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Everything posted by NorStar

  1. So sad to learn of his passing. I've been Waymarking about as long as he had and knew that he put in so much effort into wm. N/S
  2. So, after reading these replies and remaking the images, I'm no wiser as to what is going on. It could be the camera; it could be the software; it could be the web site. The other entries tell similar observations, yet it's still different. Another forum entry about Windows 10 may be related to the same issue. My previous camera developed an orientation problem when I dropped it 3 ft onto pavement. Pictures from the camera had both orientations oriented wrong, and I learned how to reorient the pictures by using lossless rotation twice in Irfanview - my editor of choice. This is different than that, but I was still forced to use the old technique to reorient the pictures. I also found that cropping the picture oriented as a portrait picture into a smaller one in landscape mode DID NOT solve the orientation issue. I don't know what happened in the last week, but something did. I'm not sure what the source of the issue is. I don't recall any differences with my software - Irfanview, though there are updates to Windows all the time (version 7.1). I now see wrongly oriented pictures in thumbnails in the Windows File Explorer. I don't know - it just adds to frustration and needing to recreate pictures instead of adding new waymarks. It would be nice to have a feature that rotates pictures after uploading. In the meantime, I guess that I'll just take less pictures with Portrait orientation, even if it ends up cropping features.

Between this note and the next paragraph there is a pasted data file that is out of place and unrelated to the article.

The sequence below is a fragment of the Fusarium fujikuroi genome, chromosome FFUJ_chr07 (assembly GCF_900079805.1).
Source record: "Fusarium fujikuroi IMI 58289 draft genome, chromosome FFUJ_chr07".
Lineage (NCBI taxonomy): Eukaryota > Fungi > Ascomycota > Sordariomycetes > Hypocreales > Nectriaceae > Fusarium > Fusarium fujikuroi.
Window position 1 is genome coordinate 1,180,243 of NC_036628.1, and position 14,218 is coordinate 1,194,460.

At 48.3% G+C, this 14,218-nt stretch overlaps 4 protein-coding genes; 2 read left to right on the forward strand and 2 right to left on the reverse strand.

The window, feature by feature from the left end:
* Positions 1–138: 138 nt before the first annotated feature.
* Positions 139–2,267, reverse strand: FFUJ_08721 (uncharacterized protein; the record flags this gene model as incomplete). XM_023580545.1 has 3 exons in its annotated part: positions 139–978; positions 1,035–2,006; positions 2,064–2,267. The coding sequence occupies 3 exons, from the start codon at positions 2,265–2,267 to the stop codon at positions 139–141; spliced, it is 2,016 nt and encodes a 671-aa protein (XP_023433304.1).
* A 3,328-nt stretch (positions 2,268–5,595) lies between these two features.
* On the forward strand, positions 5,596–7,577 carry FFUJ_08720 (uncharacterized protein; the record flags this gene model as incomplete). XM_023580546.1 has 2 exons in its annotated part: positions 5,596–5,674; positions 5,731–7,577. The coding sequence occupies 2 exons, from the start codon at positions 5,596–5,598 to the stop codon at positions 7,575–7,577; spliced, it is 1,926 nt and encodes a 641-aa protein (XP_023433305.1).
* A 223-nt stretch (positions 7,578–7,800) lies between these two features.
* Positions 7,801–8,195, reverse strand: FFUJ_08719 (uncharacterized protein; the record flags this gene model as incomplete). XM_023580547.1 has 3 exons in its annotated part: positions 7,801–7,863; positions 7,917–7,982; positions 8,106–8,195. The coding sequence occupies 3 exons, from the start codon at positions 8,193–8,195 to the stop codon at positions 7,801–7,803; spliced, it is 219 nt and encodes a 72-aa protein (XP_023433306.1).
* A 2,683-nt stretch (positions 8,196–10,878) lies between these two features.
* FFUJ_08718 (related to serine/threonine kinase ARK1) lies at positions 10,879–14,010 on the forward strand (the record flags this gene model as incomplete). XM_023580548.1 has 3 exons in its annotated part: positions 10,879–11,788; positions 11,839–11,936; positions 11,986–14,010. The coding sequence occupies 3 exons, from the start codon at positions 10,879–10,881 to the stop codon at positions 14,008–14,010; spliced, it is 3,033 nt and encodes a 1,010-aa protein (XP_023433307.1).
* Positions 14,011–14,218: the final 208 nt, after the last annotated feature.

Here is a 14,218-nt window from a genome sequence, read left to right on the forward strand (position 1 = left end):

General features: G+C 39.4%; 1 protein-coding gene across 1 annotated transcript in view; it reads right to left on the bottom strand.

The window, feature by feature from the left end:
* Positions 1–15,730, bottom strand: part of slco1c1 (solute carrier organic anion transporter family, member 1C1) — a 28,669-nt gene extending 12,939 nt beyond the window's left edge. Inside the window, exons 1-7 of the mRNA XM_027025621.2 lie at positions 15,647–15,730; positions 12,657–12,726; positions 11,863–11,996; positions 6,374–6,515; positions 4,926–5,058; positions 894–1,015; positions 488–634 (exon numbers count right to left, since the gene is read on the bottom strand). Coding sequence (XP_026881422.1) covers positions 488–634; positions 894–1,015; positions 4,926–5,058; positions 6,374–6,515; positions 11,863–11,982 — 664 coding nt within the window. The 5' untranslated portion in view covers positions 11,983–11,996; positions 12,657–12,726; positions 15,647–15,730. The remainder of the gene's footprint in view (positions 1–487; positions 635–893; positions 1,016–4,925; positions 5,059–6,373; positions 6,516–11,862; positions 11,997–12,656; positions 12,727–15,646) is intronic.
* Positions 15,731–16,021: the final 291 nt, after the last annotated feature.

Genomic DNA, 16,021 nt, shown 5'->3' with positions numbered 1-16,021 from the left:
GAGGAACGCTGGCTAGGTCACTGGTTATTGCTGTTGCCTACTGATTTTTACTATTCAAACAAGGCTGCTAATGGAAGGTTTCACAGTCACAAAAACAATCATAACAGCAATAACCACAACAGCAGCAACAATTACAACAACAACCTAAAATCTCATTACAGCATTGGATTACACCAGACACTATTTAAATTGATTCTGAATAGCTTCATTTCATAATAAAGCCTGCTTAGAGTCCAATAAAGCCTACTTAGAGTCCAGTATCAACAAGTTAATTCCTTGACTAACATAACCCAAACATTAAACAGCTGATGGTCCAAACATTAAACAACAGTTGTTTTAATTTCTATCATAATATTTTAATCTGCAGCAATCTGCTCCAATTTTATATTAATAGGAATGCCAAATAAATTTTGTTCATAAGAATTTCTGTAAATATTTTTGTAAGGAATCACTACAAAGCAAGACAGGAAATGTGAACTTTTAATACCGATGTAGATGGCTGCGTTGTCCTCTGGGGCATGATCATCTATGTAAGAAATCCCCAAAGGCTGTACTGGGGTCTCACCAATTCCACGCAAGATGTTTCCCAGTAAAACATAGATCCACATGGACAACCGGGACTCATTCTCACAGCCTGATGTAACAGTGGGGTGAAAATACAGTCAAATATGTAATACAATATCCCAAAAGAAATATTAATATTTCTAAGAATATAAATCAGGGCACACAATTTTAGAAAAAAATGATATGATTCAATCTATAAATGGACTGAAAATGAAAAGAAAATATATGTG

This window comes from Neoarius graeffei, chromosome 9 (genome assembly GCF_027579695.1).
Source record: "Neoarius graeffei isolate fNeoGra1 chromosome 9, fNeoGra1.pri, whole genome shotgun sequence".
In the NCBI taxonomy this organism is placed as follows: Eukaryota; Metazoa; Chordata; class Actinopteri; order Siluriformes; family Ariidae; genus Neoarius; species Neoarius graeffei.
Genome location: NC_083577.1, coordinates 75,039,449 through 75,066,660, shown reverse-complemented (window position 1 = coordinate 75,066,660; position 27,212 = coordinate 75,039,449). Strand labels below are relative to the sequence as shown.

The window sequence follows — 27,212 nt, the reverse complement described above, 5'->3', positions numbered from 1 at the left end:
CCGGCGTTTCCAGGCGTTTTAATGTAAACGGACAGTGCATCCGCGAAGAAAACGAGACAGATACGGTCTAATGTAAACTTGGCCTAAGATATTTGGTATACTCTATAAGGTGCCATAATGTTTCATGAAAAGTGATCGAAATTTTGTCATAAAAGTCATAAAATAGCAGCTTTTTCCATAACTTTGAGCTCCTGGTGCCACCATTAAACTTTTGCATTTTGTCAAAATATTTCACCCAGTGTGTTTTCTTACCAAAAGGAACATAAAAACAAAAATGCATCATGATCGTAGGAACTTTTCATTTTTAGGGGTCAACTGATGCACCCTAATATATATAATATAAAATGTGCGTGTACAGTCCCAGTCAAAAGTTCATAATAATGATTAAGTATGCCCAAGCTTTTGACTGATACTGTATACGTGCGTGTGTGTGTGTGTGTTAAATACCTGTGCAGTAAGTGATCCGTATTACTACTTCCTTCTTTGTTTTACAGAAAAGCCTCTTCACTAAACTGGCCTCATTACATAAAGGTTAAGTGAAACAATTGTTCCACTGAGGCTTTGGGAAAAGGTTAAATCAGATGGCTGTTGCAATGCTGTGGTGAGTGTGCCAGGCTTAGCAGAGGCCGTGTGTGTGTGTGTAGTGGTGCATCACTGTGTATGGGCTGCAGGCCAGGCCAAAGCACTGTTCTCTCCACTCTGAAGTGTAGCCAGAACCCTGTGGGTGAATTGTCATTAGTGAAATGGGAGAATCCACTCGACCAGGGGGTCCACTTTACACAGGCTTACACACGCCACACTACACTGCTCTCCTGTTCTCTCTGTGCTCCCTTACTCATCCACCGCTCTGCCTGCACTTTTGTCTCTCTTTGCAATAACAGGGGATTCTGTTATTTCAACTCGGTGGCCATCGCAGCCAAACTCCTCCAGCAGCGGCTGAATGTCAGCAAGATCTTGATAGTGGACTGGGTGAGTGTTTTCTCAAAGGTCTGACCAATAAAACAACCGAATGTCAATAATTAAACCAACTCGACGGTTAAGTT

3. In the last few days, I have loaded profile-oriented images (images that are taller than wider) for waymarks that, after uploading, display in landscape mode. If I click on the gallery and view the image, it is oriented in the right direction. Has anyone else seen this behavior, lately? I want to know if this is a site specific issue or if it somehow is a result of my creating the photos. I haven't changed how I make my pictures and I'm using the same camera.
  4. Is Ottawa, Canada, on the flight path? We have rain forecast this evening but YOU could still get credit...I think. The ISS has to be at least 45° for both player. I'm at 65° tonight and Ottawa is at 30°. We are about three min's apart but the degrees won't work for us. I'm in Boston, which may be close enough. Tonight (3/31) I can see the ISS. Heavens-above.com says it will peak at 44 degrees at 20:08 ( is that 8:08 pm EST?) , but it is going to be SE of me, and really SE of Ottawa - besides, I think you will be socked in with storm clouds. The next opportunity is April 1 at 20:52 (44 degrees, NNW) and April 2 at 19:59 (77 degrees, NW). However, we are expecting rain and/or snow (now it comes!) over the next three days, so observing conditions are iffy. Nothing else good. I'll try to look out over these days to see if I can glimpse it. Update: On April 13 (Wed.), at 20:47:09 (again, standard time?) it will be 69 degrees at zenith in the NNE, going roughly west to east. On April 16 (Sat.), at 20:38:24 it will be 50 degrees at zenith in the SW, going roughly N-S. Weather should be mostly clear. Anybody available?